Are the Italian terms organico (whole, non-processed) and biologico (organic) synonyms? How often have we heard and used these two terms thinking they refer to the same concept? Their meaning, however, is quite different. Let’s find out how to use them correctly!
Safeguarding the environment is becoming more and more an essential matter and we inevitably end up talking about it. Being aware of the many sources of pollution that surround us and arrive on our tables urges us to defend our health in an active and responsible manner.
Choosing organic food
A healthy habit we should put into practice is the informed choice of foods we eat during our meals. Today, more than ever, it is important to choose ingredients that don’t come from polluted areas or are cultivated with the most natural methods, without the use of pesticides and herbicides. However, to choose organic food without stumbling across errors or counterfeit we must be well informed.
Let’s not fall into the trap
It is essential to read and know how to understand labels. Indeed, it often happens to find unclear terms that don’t mean anything to us. For instance, in Italy, you might read on the packaging the word organico and immediately think it means organic. The truth is this term is rather misleading because it plays on the immediate similarity with the English word ‘organic’. Whereas, in Italian, organico refers to whole non-processed food, such as fruit, vegetables, fish and meat. This, however, doesn’t automatically translate into healthy and organic food.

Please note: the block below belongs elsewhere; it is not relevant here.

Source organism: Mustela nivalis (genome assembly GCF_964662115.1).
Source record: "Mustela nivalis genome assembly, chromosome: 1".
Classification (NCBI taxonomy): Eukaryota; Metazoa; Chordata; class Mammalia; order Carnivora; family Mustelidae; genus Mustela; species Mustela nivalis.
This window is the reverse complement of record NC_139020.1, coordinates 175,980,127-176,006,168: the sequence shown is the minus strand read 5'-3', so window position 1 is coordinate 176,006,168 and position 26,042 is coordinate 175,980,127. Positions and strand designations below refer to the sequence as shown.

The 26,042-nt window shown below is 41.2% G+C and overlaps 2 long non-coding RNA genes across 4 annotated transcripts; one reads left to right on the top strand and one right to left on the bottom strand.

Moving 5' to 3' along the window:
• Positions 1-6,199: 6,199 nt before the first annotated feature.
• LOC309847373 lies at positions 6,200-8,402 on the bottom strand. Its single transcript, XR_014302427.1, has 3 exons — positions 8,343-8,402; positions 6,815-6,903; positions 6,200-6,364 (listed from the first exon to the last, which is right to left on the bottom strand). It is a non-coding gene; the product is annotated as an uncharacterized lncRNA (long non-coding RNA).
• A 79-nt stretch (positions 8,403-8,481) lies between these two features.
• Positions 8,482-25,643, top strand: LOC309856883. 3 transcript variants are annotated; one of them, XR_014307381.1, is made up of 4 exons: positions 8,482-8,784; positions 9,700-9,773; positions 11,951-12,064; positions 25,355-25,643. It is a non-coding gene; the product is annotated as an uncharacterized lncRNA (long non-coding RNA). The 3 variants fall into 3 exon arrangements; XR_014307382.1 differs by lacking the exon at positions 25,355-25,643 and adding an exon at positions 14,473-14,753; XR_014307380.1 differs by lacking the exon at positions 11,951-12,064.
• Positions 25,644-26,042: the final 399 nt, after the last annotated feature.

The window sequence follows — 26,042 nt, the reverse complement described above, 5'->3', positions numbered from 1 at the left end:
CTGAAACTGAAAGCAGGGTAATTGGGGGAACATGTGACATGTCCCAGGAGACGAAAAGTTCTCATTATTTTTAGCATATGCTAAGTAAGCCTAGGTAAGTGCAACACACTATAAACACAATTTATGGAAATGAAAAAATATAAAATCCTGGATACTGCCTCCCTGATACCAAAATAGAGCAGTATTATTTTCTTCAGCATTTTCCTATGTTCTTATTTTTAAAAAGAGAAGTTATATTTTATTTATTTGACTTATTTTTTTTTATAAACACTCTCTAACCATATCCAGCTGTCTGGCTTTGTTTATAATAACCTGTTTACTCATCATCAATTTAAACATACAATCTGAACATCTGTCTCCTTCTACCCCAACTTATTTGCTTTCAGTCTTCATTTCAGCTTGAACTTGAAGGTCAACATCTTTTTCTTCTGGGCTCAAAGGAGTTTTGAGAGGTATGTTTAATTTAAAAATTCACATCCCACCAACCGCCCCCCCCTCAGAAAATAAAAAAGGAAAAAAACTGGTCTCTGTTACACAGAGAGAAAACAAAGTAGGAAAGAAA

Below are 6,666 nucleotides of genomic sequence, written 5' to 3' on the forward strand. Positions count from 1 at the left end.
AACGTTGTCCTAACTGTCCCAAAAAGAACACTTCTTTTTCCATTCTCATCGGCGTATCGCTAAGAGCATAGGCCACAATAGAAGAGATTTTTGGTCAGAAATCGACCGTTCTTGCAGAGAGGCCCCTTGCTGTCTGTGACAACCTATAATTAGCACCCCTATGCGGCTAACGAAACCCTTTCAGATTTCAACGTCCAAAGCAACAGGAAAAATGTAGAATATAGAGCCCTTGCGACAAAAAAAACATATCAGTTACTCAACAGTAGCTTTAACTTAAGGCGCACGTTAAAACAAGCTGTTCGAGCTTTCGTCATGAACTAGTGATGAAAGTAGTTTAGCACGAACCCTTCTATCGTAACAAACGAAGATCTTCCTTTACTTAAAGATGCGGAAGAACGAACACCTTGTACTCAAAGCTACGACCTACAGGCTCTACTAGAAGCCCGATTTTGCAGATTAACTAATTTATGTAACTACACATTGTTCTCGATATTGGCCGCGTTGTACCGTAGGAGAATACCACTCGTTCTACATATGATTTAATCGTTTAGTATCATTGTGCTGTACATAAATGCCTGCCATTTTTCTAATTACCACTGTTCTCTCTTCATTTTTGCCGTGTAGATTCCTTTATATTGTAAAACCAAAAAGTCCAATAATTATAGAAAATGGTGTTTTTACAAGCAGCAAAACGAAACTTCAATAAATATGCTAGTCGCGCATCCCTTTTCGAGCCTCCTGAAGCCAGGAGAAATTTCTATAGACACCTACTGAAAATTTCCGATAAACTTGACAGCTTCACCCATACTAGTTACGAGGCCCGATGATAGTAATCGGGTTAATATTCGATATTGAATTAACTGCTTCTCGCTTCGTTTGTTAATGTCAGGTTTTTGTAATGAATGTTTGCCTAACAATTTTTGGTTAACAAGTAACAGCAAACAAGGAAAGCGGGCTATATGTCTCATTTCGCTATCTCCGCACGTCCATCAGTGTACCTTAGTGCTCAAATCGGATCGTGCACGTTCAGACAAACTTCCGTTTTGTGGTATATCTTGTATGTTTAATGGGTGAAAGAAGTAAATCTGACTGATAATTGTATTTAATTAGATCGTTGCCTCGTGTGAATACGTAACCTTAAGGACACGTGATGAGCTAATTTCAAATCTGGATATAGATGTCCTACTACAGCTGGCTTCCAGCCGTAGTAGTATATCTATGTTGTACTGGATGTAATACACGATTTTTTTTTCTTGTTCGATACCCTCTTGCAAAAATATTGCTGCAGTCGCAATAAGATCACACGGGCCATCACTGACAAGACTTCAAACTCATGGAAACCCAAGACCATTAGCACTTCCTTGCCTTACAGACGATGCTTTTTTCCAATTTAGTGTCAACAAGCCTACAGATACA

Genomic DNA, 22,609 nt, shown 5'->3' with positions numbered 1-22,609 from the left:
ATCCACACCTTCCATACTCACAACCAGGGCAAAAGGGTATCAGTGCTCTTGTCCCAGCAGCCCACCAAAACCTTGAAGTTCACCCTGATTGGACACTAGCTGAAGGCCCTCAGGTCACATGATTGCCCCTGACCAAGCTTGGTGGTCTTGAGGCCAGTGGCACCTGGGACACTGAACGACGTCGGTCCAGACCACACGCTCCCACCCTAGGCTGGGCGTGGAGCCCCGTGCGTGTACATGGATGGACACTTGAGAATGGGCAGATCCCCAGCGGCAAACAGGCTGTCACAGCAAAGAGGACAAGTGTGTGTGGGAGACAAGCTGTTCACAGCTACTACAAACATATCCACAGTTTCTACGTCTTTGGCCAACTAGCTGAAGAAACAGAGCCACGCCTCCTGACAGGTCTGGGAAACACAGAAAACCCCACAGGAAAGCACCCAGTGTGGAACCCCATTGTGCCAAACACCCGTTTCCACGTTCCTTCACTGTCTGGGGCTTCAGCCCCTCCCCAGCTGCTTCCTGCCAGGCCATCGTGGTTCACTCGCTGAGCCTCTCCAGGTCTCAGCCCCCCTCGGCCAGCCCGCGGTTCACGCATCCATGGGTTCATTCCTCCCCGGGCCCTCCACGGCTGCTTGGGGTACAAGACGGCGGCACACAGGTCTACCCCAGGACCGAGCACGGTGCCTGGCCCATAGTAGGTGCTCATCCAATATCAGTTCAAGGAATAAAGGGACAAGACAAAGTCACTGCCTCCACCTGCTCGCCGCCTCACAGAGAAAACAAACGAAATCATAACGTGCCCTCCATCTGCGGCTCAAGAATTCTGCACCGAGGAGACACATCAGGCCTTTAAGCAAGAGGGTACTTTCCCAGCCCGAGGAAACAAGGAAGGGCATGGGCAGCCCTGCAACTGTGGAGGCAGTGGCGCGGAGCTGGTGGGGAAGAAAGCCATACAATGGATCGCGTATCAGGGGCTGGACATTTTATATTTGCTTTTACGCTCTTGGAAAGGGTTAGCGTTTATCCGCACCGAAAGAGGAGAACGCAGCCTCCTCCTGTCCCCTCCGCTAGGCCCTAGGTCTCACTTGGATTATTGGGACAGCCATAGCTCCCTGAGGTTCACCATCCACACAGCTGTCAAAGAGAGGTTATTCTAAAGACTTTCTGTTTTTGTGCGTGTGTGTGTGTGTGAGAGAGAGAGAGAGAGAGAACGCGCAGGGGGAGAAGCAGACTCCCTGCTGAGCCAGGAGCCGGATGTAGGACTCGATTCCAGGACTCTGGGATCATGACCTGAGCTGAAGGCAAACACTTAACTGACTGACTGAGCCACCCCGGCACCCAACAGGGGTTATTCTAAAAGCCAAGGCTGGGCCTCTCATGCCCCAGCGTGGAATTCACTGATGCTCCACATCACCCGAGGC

Whether food is whole or not, to bear the organic food label, it must have been cultivated according to the strict standards of organic farming, and the company must undergo the required checks and, in the case of processed food, the main ingredients must be organic. In addition, the certification bodies issue organic certification seals to companies that meet all the required standards. Some common examples are the ECOCERT and ICEA seals.
Therefore, the Italian word biologico (whole, non-processed) doesn’t necessarily mean healthy and certainly doesn’t mean organic. Whereas, Italians might find the English ‘organic’ label (https://shop.caffevergnano.com/87-sacco-bio-1-kg.html) on international or Italian products that are also intended to be exported. In this case, the label indicates its organic origin and most likely it will also be specified in Italian on the package.
Even coffee becomes organic
Organic coffee has finally arrived in our cups! Coffee lovers can choose excellent organic blends, either loose or in capsules, to enjoy a good and healthy coffee knowing that they haven’t contributed to polluting the lands where it was cultivated or put farmers’ health at risk. This is an act of responsibility that we can replicate in everyday life.
Now, choosing organic products is simple and always more affordable. Have you ever had organic coffee? Can you easily find it at the café? Tell us about your experience.